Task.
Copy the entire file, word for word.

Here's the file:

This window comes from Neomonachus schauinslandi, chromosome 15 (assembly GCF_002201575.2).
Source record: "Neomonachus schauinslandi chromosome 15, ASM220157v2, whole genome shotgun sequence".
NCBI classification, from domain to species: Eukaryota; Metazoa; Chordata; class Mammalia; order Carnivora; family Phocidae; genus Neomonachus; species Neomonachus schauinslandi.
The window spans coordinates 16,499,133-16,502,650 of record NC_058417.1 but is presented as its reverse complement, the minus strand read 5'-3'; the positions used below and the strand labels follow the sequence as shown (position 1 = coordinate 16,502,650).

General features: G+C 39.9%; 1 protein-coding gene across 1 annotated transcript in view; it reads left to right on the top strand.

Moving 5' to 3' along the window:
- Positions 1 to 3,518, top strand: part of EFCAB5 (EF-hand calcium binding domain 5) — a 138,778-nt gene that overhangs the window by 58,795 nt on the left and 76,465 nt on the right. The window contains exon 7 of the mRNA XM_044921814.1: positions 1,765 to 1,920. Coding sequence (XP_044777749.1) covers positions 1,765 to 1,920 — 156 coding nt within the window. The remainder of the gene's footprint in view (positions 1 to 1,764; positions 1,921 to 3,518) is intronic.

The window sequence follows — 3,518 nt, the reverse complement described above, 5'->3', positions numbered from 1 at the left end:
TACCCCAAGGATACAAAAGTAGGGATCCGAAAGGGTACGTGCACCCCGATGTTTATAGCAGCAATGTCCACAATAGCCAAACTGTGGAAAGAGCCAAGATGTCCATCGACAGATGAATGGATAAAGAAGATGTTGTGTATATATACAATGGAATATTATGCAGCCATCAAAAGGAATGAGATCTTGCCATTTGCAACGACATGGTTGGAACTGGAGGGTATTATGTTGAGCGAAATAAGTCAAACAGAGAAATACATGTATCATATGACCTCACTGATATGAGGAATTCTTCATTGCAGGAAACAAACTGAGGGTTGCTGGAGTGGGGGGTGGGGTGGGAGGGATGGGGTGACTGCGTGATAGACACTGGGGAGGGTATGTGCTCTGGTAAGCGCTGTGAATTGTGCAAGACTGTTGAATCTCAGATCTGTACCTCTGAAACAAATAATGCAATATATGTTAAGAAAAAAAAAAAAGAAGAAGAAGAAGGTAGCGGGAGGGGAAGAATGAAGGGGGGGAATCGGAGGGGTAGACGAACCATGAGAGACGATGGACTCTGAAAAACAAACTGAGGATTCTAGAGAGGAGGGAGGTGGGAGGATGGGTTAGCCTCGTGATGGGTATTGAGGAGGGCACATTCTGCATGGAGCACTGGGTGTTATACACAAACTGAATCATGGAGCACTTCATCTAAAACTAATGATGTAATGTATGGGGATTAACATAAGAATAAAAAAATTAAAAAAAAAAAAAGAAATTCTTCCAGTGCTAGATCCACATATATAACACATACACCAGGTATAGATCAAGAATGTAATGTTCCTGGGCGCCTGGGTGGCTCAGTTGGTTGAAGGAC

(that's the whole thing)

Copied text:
This window comes from Neomonachus schauinslandi, chromosome 15 (assembly GCF_002201575.2).
Source record: "Neomonachus schauinslandi chromosome 15, ASM220157v2, whole genome shotgun sequence".
NCBI classification, from domain to species: Eukaryota; Metazoa; Chordata; class Mammalia; order Carnivora; family Phocidae; genus Neomonachus; species Neomonachus schauinslandi.
The window spans coordinates 16,499,133-16,502,650 of record NC_058417.1 but is presented as its reverse complement, the minus strand read 5'-3'; the positions used below and the strand labels follow the sequence as shown (position 1 = coordinate 16,502,650).

General features: G+C 39.9%; 1 protein-coding gene across 1 annotated transcript in view; it reads left to right on the top strand.

Moving 5' to 3' along the window:
- Positions 1 to 3,518, top strand: part of EFCAB5 (EF-hand calcium binding domain 5) — a 138,778-nt gene that overhangs the window by 58,795 nt on the left and 76,465 nt on the right. The window contains exon 7 of the mRNA XM_044921814.1: positions 1,765 to 1,920. Coding sequence (XP_044777749.1) covers positions 1,765 to 1,920 — 156 coding nt within the window. The remainder of the gene's footprint in view (positions 1 to 1,764; positions 1,921 to 3,518) is intronic.

The window sequence follows — 3,518 nt, the reverse complement described above, 5'->3', positions numbered from 1 at the left end:
TACCCCAAGGATACAAAAGTAGGGATCCGAAAGGGTACGTGCACCCCGATGTTTATAGCAGCAATGTCCACAATAGCCAAACTGTGGAAAGAGCCAAGATGTCCATCGACAGATGAATGGATAAAGAAGATGTTGTGTATATATACAATGGAATATTATGCAGCCATCAAAAGGAATGAGATCTTGCCATTTGCAACGACATGGTTGGAACTGGAGGGTATTATGTTGAGCGAAATAAGTCAAACAGAGAAATACATGTATCATATGACCTCACTGATATGAGGAATTCTTCATTGCAGGAAACAAACTGAGGGTTGCTGGAGTGGGGGGTGGGGTGGGAGGGATGGGGTGACTGCGTGATAGACACTGGGGAGGGTATGTGCTCTGGTAAGCGCTGTGAATTGTGCAAGACTGTTGAATCTCAGATCTGTACCTCTGAAACAAATAATGCAATATATGTTAAGAAAAAAAAAAAAGAAGAAGAAGAAGGTAGCGGGAGGGGAAGAATGAAGGGGGGGAATCGGAGGGGTAGACGAACCATGAGAGACGATGGACTCTGAAAAACAAACTGAGGATTCTAGAGAGGAGGGAGGTGGGAGGATGGGTTAGCCTCGTGATGGGTATTGAGGAGGGCACATTCTGCATGGAGCACTGGGTGTTATACACAAACTGAATCATGGAGCACTTCATCTAAAACTAATGATGTAATGTATGGGGATTAACATAAGAATAAAAAAATTAAAAAAAAAAAAAGAAATTCTTCCAGTGCTAGATCCACATATATAACACATACACCAGGTATAGATCAAGAATGTAATGTTCCTGGGCGCCTGGGTGGCTCAGTTGGTTGAAGGAC